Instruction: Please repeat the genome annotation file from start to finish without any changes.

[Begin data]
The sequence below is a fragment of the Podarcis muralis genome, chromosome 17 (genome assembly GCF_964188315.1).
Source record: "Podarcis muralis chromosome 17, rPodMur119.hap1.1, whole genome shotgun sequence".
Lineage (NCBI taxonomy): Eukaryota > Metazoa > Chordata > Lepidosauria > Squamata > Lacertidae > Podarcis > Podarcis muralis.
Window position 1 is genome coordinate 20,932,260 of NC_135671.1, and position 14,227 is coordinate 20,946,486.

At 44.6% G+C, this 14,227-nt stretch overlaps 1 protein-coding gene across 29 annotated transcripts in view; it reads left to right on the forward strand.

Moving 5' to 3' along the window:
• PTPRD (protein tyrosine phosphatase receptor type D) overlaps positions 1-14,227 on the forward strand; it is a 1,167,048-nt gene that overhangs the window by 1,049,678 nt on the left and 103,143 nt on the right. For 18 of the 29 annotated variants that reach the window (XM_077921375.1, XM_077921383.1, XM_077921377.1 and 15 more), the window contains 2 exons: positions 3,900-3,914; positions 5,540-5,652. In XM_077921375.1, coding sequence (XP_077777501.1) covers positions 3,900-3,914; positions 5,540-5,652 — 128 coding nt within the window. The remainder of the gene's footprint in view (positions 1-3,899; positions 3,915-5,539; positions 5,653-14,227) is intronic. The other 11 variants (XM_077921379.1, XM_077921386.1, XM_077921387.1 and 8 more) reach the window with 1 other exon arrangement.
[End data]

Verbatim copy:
The sequence below is a fragment of the Podarcis muralis genome, chromosome 17 (genome assembly GCF_964188315.1).
Source record: "Podarcis muralis chromosome 17, rPodMur119.hap1.1, whole genome shotgun sequence".
Lineage (NCBI taxonomy): Eukaryota > Metazoa > Chordata > Lepidosauria > Squamata > Lacertidae > Podarcis > Podarcis muralis.
Window position 1 is genome coordinate 20,932,260 of NC_135671.1, and position 14,227 is coordinate 20,946,486.

At 44.6% G+C, this 14,227-nt stretch overlaps 1 protein-coding gene across 29 annotated transcripts in view; it reads left to right on the forward strand.

Moving 5' to 3' along the window:
• PTPRD (protein tyrosine phosphatase receptor type D) overlaps positions 1-14,227 on the forward strand; it is a 1,167,048-nt gene that overhangs the window by 1,049,678 nt on the left and 103,143 nt on the right. For 18 of the 29 annotated variants that reach the window (XM_077921375.1, XM_077921383.1, XM_077921377.1 and 15 more), the window contains 2 exons: positions 3,900-3,914; positions 5,540-5,652. In XM_077921375.1, coding sequence (XP_077777501.1) covers positions 3,900-3,914; positions 5,540-5,652 — 128 coding nt within the window. The remainder of the gene's footprint in view (positions 1-3,899; positions 3,915-5,539; positions 5,653-14,227) is intronic. The other 11 variants (XM_077921379.1, XM_077921386.1, XM_077921387.1 and 8 more) reach the window with 1 other exon arrangement.